Radio Free Brattleboro Decision Analysis

The 12-page ruling that came down earlier this spring, forbidding the station from taking to the air ever again, was only written after U.S. District Judge J. Garvan Murtha extended rfb and the FCC a chance to negotiate some sort of amicable settlement. rfb proposed powering down in exchange for the FCC giving Vermont Earthworks expedited consideration of its LPFM application. The FCC refused (though the organization was awarded the right to build WVEW-LP anyway) and went to another federal court for a warrant to raid the station.
With a settlement thus impossible, Murtha had to make a ruling. So he did, and it pretty much tracked with my initial suspicions. He noted that rfb was statutorily barred from receiving an LPFM license; he employed the “jurisdictional wiggle”* to sidestep and otherwise ignore rfb’s constitutional challenges to the FCC licensing regime. He also denied rfb’s call for sanctions against the FCC for double-dipping the legal system in order to take the station off the air. The station had been fairly warned that a raid might be in the cards, and there’s no rule that limits the number of enforcement tools the FCC can employ at any given time. In these respects the decision falls on the unremarkable pile.
What is most interesting is what’s left unsaid. Murtha remarks in one place that the station had asserted, in prior correspondence with the FCC, a “license of support from a substantial majority of the people of Brattleboro, referring to a town referendum vote,” (internal quotation marks omitted), but does not address this plank of its defense at all in his discussion on matters of law.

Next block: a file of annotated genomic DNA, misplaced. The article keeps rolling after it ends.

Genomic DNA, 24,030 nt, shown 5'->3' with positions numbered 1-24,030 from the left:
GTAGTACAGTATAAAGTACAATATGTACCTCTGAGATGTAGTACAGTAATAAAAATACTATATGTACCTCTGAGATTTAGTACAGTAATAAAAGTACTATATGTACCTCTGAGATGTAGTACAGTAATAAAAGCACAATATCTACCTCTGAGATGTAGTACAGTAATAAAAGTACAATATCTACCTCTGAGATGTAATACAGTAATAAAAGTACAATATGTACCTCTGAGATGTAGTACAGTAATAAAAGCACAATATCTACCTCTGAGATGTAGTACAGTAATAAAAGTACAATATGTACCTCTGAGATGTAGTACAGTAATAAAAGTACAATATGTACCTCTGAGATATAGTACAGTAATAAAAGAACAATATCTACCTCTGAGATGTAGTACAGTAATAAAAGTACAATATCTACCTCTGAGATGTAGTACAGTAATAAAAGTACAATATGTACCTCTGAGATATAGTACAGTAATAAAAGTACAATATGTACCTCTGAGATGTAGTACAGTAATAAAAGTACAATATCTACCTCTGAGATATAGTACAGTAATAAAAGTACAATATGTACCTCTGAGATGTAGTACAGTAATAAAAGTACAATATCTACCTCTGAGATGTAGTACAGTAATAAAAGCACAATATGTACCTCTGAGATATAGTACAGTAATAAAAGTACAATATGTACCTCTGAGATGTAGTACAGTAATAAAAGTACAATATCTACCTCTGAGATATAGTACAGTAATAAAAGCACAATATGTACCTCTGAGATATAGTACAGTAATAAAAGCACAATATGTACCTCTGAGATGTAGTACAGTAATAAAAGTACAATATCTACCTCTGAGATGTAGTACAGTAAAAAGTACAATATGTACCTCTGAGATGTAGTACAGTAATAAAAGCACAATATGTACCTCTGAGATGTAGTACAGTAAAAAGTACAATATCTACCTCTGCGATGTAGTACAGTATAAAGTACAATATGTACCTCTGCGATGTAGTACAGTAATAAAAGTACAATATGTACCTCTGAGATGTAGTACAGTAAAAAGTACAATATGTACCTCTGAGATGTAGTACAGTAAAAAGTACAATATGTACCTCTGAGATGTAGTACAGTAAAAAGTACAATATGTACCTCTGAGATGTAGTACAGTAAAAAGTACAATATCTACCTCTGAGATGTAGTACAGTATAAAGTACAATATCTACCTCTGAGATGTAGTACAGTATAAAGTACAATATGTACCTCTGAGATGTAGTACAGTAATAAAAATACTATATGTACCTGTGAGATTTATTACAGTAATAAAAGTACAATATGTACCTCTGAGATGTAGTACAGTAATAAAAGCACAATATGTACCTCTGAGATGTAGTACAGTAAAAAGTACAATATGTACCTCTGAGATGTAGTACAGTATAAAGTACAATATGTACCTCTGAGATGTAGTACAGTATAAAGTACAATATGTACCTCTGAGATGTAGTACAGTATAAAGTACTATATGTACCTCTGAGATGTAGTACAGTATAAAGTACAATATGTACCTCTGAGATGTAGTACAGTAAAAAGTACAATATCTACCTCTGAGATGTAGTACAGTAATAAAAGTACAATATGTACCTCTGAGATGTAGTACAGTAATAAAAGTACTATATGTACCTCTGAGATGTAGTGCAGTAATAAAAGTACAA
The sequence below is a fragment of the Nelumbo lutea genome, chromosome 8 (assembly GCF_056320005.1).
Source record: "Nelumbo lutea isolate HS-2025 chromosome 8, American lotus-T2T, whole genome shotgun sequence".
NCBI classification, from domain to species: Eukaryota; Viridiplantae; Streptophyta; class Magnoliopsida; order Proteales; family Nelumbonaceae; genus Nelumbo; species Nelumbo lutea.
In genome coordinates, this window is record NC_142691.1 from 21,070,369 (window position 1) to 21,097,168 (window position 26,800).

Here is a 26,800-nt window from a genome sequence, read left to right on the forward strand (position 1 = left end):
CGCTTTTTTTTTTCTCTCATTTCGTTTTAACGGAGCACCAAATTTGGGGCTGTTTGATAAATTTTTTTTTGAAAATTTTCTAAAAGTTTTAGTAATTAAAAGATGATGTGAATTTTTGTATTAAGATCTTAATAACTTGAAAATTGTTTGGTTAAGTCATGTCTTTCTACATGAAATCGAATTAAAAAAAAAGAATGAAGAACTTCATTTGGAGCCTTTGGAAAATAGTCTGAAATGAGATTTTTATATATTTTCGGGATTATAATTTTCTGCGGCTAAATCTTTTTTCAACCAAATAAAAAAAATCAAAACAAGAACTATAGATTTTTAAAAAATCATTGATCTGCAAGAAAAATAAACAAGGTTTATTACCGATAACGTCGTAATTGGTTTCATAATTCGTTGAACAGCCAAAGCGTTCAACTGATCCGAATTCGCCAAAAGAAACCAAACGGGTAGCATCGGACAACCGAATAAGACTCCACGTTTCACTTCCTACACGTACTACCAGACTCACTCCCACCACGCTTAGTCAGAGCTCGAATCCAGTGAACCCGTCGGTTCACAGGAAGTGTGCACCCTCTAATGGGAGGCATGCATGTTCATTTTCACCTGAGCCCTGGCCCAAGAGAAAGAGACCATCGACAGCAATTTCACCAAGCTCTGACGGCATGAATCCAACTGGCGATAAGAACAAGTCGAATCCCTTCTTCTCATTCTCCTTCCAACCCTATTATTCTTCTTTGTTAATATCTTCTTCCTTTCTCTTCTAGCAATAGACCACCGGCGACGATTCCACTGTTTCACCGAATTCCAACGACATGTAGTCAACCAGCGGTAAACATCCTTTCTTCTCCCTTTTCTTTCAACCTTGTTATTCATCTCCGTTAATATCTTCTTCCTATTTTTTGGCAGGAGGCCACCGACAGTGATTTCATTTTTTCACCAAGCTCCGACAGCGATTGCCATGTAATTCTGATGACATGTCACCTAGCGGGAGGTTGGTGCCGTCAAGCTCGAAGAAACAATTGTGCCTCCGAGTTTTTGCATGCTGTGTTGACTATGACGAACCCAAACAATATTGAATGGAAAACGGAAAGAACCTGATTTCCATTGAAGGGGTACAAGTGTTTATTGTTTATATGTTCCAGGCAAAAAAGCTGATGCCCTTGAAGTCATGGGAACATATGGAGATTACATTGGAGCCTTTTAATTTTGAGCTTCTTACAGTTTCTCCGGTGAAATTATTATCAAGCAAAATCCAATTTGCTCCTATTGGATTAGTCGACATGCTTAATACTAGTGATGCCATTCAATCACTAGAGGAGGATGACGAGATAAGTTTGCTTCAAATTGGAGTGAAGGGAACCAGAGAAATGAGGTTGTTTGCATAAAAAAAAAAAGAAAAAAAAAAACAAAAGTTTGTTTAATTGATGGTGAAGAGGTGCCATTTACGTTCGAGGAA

This is interesting because one of rfb’s main rationales for defying the FCC was that it had mustered an alternate authority to broadcast from its local community, to make up for the shortcomings of the federal licensing system. The whole radical notion was a even subject of some discussion at the case’s main hearing.
Since Judge Murtha declined to make precedent on rfb’s most unique defense, other stations remain free to test their luck with it. That had to be a conscious omission, and was probably the best thing Murtha could do to demonstrate support for rfb under the circumstances.
* – A number of decisions have been made in the area of microradio case law which hold that constitutional challenges and other direct attacks on FCC statutory authority can only be heard in federal Courts of Appeal; some have gone so far as to reserve such disputes exclusively to the D.C. Circuit. It’s by no means a unanimous judicial sentiment, but it’s convenient for jurists who would rather duck the fundamental issues.